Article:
I love the hills. I hate the hills.

I have a love-hate relationship with hills.Last week at running group we did a hill repeat workout (followed by strides). We started at the base of a hill outside  and hoofed up, in classic ‘up and over’ fashion. Then we did it in reverse. Then we did it again. And again, back.

Running hills is an interesting lesson. It is hard for me to find peace with my body…I struggle with air, struggle to keep my shoulders back, struggle to look far enough ahead to stay focused, but not so far that I panic, struggle with what is ‘natural’ to do with my arms and how much to pump them, struggle with my pace – do I push it and get it over with or remain steady? – struggle with the ‘and over’ part, wanting to screech to a stop and bend over at the crest, struggle with catching my breath on the downhill, struggle with my limit on the descent between getting some turnover in my legs and going down with limbs totally flailing and out of control like a child. I struggle with the morale it takes to do it over and over again, with the added pleasure of keeping my times consistent. I just plain struggle.I love the hills. I hate the hills.

I can’t keep myself from the metaphor, God help me, it’s just too good. Maybe that’s why I always make myself do the hills, whether it’s part of the weekly bootcamp or just some personal torture in my neighbourhood on an average, unassuming Tuesday. I want to be fit for hills…in running, in life. They often come, be it in a race or in everyday living, when we least expect them. We think we are giving it everything we have, and then WHOA, there it is, no way around it except to climb. I want to do these drills, to feel dimensions of this inflicted pain, until I have a ‘muscle memory’ of it – in my legs or in my heart. I want to have practised enough, done the drills so many times, that when I am suddenly faced with a ‘hill’ of any proportion, I kick into auto-pilot.  I want to do the right thing, and do it well, if for no other reason than because it is what I have been trained to do. In life, there is not time to dwell on accessing the hill.  You just go because it is blocking your path. Sometimes you even have to be strong enough to carry others with you. Up and over.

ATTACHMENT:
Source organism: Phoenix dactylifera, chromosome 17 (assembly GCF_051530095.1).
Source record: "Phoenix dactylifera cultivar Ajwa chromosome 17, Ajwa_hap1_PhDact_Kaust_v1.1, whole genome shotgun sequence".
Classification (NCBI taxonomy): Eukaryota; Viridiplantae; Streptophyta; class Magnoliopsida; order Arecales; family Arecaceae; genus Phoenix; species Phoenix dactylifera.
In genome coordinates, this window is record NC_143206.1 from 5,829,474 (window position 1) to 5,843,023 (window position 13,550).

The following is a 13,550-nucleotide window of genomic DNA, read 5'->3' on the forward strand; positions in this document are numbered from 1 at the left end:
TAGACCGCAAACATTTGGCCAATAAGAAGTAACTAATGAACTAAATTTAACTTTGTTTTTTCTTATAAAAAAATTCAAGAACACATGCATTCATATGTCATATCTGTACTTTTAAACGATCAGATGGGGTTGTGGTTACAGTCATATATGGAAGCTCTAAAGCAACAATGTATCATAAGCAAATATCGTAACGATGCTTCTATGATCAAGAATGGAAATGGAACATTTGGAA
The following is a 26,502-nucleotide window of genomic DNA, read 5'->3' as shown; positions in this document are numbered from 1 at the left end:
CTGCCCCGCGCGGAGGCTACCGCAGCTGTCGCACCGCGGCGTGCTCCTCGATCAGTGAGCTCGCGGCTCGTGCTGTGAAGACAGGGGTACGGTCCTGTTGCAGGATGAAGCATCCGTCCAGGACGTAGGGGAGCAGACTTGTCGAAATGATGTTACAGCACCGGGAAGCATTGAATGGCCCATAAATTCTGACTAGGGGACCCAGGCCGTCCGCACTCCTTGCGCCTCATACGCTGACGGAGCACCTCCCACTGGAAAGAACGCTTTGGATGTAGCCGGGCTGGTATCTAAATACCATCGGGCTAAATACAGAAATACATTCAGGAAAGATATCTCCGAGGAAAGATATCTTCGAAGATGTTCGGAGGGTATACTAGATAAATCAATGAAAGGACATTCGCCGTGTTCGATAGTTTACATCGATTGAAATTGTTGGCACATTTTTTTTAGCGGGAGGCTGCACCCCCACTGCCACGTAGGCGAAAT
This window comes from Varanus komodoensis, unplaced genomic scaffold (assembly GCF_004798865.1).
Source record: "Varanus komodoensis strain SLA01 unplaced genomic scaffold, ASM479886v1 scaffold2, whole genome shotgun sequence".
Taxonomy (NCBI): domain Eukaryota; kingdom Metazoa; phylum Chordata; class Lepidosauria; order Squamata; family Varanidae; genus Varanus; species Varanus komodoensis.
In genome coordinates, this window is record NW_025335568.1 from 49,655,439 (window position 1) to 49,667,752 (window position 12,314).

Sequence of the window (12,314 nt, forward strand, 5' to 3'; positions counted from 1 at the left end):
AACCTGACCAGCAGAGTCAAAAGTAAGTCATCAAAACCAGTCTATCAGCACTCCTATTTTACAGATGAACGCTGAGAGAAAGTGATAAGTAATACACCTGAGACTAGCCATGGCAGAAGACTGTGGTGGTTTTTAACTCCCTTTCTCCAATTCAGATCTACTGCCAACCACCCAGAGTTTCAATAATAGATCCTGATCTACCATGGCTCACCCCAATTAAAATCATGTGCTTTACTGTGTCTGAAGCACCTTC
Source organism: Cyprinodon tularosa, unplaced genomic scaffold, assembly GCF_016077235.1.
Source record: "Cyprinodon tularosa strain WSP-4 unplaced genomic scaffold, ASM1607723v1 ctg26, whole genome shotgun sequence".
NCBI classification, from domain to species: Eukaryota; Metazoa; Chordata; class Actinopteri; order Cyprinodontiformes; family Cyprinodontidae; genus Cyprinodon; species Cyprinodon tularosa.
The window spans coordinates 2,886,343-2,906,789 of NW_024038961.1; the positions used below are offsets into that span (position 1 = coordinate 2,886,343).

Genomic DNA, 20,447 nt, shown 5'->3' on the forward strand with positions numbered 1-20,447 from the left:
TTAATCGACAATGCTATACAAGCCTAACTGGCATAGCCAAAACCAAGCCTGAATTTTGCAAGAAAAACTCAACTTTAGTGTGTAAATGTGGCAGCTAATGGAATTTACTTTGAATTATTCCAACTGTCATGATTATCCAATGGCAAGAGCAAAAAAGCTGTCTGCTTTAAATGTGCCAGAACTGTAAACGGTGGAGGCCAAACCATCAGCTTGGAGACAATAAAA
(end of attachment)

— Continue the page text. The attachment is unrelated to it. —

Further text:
You know in races when you are well trained and you come to a hill notorious for the demise of PBs, and you see people walking, puking, or simply sitting on the curb? And then you just stay steady and get it done? It’s awesome. It’s the difference between ready and not ready. It’s the difference made when pain turns into power.  Sometimes the anticipation and fear alone will inhibit my breathing and jack up my heart rate long before I reach the base. I am not making fun or making light of those who walk these hills (have done it myself), I’m only saying I want to be one of those who doesn’t flinch.

I don’t have a goal in mind in my racing schedule per se, and I am not in the midst of personal crisis, but this does not mean that I will not run hills with reverence and consistency, and occasionally with pleasure. Maybe I just need to know that in a pinch, if the situation requires it of me, that I can haul a little ass.

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